Bernardino Toppi


In homage to those critics who unfortunately have passed away ...


Ah ! this strange painter Toppi.
While others make strenuous efforts searching for originality, and in believing they have found new styles create only banalities, artificialities and clichés, here is an artist that quite naturally, without forcing himself, driven on by some unknown force or instinct, almost naively, offers a clear and understandable painting to us, a painting that is easily accessible and distinctly superior to other works of today.

What makes Toppi so original is that, at hearth, he does not want to be original and is satisfied just by offering us simple things.

“Vêtu de probité candide”, completely and utterly honest, he paints daily life without bothering in the least to find out if the stories he portrays for himself, and us, will please.

But is not that, in essence, true painting ?

To paint for oneself, paint one’s feelings and impressions, go straight ahead in the direction that one’s feelings leads one, just be oneself, able to leave to others the task of addressing a message to humanity, constructing a chapel, or inventing a system.

His themes ? Everything that appears around him : human beings, objects, events.

His gestures, his style, his way of expressing himself ? Reduced to the essential, familiar, with a touch of ingenuousness that flavours them even more, the whole filled with a king of poetry, to which we are all the more sensitive because of its artlessness.

If I would have to define the painting of Toppi in one word, the overwhelming feeling is : tenderness. Tenderness in the themes and tenderness in the form, the tenderness of a good man that stretches out his hands not to receive, but to give, and who only feels rich because he shares his wealth with others.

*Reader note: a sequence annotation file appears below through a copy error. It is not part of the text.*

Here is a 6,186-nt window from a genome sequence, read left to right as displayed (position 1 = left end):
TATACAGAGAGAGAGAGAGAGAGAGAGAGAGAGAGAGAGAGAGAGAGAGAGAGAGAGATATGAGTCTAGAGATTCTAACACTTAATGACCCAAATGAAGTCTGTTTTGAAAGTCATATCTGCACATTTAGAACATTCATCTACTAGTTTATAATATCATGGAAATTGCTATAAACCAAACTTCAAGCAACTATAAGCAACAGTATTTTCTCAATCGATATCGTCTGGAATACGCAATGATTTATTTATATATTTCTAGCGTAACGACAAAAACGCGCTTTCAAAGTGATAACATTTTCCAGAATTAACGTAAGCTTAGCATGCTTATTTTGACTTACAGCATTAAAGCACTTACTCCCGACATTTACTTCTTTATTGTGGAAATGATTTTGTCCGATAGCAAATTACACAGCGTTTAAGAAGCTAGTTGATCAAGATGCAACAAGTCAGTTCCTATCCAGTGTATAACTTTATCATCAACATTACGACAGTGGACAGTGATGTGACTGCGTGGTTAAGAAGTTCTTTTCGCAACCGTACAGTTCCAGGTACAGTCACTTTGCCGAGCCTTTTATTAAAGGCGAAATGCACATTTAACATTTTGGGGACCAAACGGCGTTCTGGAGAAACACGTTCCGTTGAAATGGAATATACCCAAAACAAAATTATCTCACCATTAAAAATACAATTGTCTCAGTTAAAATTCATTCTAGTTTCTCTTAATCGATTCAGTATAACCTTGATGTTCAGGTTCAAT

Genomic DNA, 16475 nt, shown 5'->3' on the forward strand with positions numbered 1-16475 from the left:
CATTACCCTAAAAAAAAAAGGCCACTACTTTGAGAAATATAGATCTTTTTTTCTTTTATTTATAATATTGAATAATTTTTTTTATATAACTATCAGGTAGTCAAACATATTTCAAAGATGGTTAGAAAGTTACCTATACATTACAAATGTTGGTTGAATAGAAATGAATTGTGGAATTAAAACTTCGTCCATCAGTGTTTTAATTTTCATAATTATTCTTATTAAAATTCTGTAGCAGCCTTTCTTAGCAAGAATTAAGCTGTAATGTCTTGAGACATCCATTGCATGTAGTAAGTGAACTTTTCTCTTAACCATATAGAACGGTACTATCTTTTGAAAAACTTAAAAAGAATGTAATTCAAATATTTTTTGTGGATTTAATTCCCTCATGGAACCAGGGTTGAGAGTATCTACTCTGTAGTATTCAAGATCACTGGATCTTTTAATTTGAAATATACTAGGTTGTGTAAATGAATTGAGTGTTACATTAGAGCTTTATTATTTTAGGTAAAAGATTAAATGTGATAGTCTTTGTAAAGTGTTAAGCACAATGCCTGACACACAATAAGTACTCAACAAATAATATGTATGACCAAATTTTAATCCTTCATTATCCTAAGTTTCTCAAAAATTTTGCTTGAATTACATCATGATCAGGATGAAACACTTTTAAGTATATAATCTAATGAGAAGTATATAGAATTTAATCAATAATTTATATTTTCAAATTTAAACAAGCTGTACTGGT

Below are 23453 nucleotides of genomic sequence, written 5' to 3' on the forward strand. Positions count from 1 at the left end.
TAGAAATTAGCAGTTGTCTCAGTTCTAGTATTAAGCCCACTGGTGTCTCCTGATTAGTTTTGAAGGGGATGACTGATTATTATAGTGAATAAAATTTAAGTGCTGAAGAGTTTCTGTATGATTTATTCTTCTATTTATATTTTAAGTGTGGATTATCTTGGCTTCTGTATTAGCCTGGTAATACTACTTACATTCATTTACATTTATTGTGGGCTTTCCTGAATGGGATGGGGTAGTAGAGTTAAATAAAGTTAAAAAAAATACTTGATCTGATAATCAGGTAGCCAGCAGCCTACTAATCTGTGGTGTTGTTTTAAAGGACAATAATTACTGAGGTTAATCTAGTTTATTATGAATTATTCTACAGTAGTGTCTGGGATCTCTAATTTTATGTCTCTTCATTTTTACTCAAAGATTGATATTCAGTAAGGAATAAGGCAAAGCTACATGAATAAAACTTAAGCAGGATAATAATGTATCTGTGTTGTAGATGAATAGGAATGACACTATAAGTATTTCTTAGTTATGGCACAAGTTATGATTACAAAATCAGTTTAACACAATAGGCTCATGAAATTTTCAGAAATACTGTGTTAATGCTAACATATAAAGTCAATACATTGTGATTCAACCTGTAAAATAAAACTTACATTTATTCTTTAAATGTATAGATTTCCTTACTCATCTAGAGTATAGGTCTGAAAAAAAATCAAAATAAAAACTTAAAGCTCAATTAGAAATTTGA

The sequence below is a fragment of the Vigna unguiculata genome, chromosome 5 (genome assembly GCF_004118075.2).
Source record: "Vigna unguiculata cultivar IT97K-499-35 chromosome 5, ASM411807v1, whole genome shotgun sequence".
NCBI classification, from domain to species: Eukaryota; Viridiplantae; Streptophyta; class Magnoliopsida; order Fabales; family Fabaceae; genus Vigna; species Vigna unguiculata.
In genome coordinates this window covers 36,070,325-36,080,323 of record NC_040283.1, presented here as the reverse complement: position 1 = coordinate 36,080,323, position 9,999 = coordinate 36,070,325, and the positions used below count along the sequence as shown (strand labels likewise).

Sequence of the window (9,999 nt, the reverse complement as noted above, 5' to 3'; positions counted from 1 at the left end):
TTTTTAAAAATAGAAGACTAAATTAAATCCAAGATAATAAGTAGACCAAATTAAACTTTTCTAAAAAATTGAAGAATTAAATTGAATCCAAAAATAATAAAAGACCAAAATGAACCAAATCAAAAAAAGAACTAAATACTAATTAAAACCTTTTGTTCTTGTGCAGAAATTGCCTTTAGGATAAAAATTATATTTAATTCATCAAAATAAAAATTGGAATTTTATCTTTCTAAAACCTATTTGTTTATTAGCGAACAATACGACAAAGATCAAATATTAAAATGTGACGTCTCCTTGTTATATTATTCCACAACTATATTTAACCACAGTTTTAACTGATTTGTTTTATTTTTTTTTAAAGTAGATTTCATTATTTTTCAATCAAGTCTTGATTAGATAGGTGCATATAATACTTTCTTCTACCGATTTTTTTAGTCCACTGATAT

Yes, the painting of Toppi is indeed stimulating.

In this modern world that is, and insists on being, so tough, his painting is like a glimpse of blue sky, caught sight of from the depth of the labyrinth, or the drop of water that soothes the fevered brow.

Without force, and even without seeking it, through his tender and serene painting. Toppi has found the key to our hearts, to which he brings, every day renewed, happiness, pleasure and peace.

André Flament
(Tipografica San Paolo - Tivoli - Italie)



Without a doubt one of his kind, Bernardino Toppi paints frescos on canvas that has previously been covered with a thin coat of plaster.

He immobilises time, which seems to be suspended in his great works, full of mystery or mysticism.
Even when he represents a market… the donkeys riders in Sicily … or the red orchestras, the artist never conforms to trivial detail, because the subject, stripped to the extreme, is for him a pretext for a symphony of colours as subtle as they are delicate, within a line that is reduced to its very essence …

… This fresco painting, economical with means, sparing with effects to the point of asceticism, carries us into a world of the barely perceptible and of reminiscence somewhere between visible and invisible and which magically vanishes into thin air when you look at it.


Marc Hérissé
(La Gazette de l’Hôtel Drouot)


The painting of Toppi has the virtue of being timeless and universal.

Immobilising his anonymous figures in time, this painter could have been one of the artists in Pompeii, a miniaturist, or a 15th century fresco painter. He is himself, with a deliberate absence of perspective, with his black, ochre, yellow, pink and mat grey backgrounds punctuated with delicate iridescence.
Subtly crafted in half tones where clear and impersonal atmospheres simmer.
Banishing pure colour, with some hide outlined views, without shadows where flat tints are primordial, he delights us with trombonists in the village band, with peasants in the fields of Fra Angelico; he goes down into the forum in the middle of the street merchants. A primitive vision of figures persistent in their modesty, an amazing picture that does not belong to any school - In that Toppi is a great artist.

Guy Vignoht
(extract from his book “La Jeune Peinture : 1941-1961”)



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